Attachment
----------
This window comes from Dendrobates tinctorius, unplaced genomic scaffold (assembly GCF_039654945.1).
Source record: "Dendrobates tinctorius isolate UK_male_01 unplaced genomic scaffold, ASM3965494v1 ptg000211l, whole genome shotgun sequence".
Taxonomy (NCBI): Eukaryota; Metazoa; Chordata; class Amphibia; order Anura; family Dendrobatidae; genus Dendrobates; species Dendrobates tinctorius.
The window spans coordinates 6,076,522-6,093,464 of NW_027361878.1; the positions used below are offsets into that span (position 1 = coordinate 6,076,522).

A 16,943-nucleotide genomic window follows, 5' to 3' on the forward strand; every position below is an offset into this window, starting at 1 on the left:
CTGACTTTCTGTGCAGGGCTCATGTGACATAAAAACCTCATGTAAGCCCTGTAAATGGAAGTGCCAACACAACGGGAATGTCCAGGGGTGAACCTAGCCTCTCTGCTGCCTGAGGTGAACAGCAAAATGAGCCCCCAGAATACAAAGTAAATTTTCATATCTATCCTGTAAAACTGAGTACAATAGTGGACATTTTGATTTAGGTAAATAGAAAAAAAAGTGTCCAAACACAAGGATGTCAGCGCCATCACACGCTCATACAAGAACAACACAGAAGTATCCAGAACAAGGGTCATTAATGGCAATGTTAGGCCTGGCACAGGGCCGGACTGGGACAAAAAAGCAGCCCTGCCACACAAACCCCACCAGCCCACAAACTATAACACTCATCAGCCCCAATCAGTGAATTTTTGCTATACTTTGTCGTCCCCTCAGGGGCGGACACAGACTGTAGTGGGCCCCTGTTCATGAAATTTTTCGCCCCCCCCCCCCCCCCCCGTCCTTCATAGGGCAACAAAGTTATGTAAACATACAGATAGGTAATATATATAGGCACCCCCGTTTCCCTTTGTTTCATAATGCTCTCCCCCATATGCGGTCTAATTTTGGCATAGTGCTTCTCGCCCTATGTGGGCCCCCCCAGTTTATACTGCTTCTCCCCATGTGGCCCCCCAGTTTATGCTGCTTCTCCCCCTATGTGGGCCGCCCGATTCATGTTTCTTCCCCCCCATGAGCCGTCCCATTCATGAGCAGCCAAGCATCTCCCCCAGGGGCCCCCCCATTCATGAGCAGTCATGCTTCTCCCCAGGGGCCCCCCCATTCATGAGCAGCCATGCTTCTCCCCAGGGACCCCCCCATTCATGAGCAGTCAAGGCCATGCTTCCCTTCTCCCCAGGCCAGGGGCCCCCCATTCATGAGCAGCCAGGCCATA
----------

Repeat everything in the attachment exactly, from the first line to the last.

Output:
This window comes from Dendrobates tinctorius, unplaced genomic scaffold (assembly GCF_039654945.1).
Source record: "Dendrobates tinctorius isolate UK_male_01 unplaced genomic scaffold, ASM3965494v1 ptg000211l, whole genome shotgun sequence".
Taxonomy (NCBI): Eukaryota; Metazoa; Chordata; class Amphibia; order Anura; family Dendrobatidae; genus Dendrobates; species Dendrobates tinctorius.
The window spans coordinates 6,076,522-6,093,464 of NW_027361878.1; the positions used below are offsets into that span (position 1 = coordinate 6,076,522).

A 16,943-nucleotide genomic window follows, 5' to 3' on the forward strand; every position below is an offset into this window, starting at 1 on the left:
CTGACTTTCTGTGCAGGGCTCATGTGACATAAAAACCTCATGTAAGCCCTGTAAATGGAAGTGCCAACACAACGGGAATGTCCAGGGGTGAACCTAGCCTCTCTGCTGCCTGAGGTGAACAGCAAAATGAGCCCCCAGAATACAAAGTAAATTTTCATATCTATCCTGTAAAACTGAGTACAATAGTGGACATTTTGATTTAGGTAAATAGAAAAAAAAGTGTCCAAACACAAGGATGTCAGCGCCATCACACGCTCATACAAGAACAACACAGAAGTATCCAGAACAAGGGTCATTAATGGCAATGTTAGGCCTGGCACAGGGCCGGACTGGGACAAAAAAGCAGCCCTGCCACACAAACCCCACCAGCCCACAAACTATAACACTCATCAGCCCCAATCAGTGAATTTTTGCTATACTTTGTCGTCCCCTCAGGGGCGGACACAGACTGTAGTGGGCCCCTGTTCATGAAATTTTTCGCCCCCCCCCCCCCCCCCCGTCCTTCATAGGGCAACAAAGTTATGTAAACATACAGATAGGTAATATATATAGGCACCCCCGTTTCCCTTTGTTTCATAATGCTCTCCCCCATATGCGGTCTAATTTTGGCATAGTGCTTCTCGCCCTATGTGGGCCCCCCCAGTTTATACTGCTTCTCCCCATGTGGCCCCCCAGTTTATGCTGCTTCTCCCCCTATGTGGGCCGCCCGATTCATGTTTCTTCCCCCCCATGAGCCGTCCCATTCATGAGCAGCCAAGCATCTCCCCCAGGGGCCCCCCCATTCATGAGCAGTCATGCTTCTCCCCAGGGGCCCCCCCATTCATGAGCAGCCATGCTTCTCCCCAGGGACCCCCCCATTCATGAGCAGTCAAGGCCATGCTTCCCTTCTCCCCAGGCCAGGGGCCCCCCATTCATGAGCAGCCAGGCCATA